Responding to the lack of diversity in the creative industry, SOW was founded as a talent development agency for young BIPOC creatives. SOW provides its members with creative and professional opportunities such as skill-building events, a fellowship program and paid career placements through its relationships with creative companies. Combo began working with SOW as an early industry partner, and when it was time to build out the brand world, SOW’s core tenets and staffing model were key elements of the project.
The existing partnership with SOW helped Combo build its design group. Fellowship placements opened the door to further employment for young designers at Combo—a successful example of SOW moving toward its goal of increased equity and inclusion in the industry. After proof of concept, the mutually beneficial partnership led SOW to select Combo as the appropriate studio to bring the SOW brand to the next level.
The strategy behind this project stemmed from Combo’s adoption of the SOW model for creating opportunities and career paths. A number of Combo designers had experience coming up through SOW’s talent development initiatives, which enabled Combo to build a team for this project that was led by the designers best suited to take it on. As a result, the design work that emerged truly expressed the brand identity because the designers brought their experiences with SOW to the table.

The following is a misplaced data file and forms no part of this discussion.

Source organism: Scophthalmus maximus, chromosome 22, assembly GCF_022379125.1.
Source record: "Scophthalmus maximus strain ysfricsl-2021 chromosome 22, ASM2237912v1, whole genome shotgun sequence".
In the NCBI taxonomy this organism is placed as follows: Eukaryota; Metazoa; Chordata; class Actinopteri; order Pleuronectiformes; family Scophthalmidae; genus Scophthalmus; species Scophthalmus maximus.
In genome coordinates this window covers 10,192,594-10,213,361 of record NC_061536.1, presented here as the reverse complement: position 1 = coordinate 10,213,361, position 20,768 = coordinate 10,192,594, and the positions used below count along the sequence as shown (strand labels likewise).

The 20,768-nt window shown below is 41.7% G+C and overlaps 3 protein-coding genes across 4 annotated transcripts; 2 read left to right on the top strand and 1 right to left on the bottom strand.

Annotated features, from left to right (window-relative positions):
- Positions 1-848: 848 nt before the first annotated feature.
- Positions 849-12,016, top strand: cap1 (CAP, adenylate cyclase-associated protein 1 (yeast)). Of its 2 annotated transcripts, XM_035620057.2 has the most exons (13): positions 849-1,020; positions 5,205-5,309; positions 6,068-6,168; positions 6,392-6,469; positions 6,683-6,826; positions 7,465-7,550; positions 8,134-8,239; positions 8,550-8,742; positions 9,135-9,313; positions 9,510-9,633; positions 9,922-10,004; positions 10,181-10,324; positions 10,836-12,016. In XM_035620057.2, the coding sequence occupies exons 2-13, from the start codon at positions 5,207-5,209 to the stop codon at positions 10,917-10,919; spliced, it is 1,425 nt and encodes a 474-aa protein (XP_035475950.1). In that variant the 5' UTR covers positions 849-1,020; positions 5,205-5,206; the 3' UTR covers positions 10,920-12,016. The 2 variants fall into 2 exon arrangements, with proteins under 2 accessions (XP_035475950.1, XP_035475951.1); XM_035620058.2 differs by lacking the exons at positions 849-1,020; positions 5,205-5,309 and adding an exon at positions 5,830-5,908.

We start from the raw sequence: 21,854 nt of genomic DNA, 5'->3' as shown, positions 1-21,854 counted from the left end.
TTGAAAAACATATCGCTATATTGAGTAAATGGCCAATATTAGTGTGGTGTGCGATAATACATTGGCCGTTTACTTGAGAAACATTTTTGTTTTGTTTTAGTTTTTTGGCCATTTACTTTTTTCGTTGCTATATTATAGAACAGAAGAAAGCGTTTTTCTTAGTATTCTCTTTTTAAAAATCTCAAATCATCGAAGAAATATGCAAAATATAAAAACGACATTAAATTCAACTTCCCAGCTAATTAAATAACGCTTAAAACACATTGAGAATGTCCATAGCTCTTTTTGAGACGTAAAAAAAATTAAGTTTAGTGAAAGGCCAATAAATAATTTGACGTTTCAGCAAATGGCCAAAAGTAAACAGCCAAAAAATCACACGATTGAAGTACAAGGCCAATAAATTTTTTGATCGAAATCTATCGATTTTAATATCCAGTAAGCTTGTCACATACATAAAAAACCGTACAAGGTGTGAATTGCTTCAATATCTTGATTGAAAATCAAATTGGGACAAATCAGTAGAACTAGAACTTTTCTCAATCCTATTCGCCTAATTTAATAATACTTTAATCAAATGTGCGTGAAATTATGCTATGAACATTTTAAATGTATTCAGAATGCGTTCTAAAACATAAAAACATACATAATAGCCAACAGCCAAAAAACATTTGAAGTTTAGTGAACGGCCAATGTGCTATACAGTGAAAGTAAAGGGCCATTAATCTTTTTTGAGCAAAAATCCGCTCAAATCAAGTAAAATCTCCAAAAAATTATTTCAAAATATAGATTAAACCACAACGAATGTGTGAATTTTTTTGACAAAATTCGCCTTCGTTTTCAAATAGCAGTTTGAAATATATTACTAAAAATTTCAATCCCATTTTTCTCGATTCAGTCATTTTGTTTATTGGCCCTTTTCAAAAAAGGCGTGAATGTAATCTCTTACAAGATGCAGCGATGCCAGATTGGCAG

The design team created the logo with SOW’s mission in mind. Beginning with the “O,” designers conceptualized the open space of the letterform as a call for the industry to make space for BIPOC creatives. The open space was also a representation of the void in the creative sector that would be filled with the vital perspectives of young BIPOC people. Additionally, the “O” acted as a spotlight for the young people, framing images of them and their creative work. From there, the designers crafted the “S” and “W” using design principles and their aesthetic points of view.
The next step was to create a visual framework that could act as a supporting device for SOW’s messaging and members’ work. Considerations included color, typography and space. Primary use of black and white, along with a straightforward and easy-to-read typeface, allowed the messaging to stand out and provided necessary balance to the often color-rich member work that spanned several mediums. Choosing an open source type ensured easy accessibility. The resulting visual framework showcased a communal—as opposed to hyperconsistent—aesthetic, genuinely made by a group of people.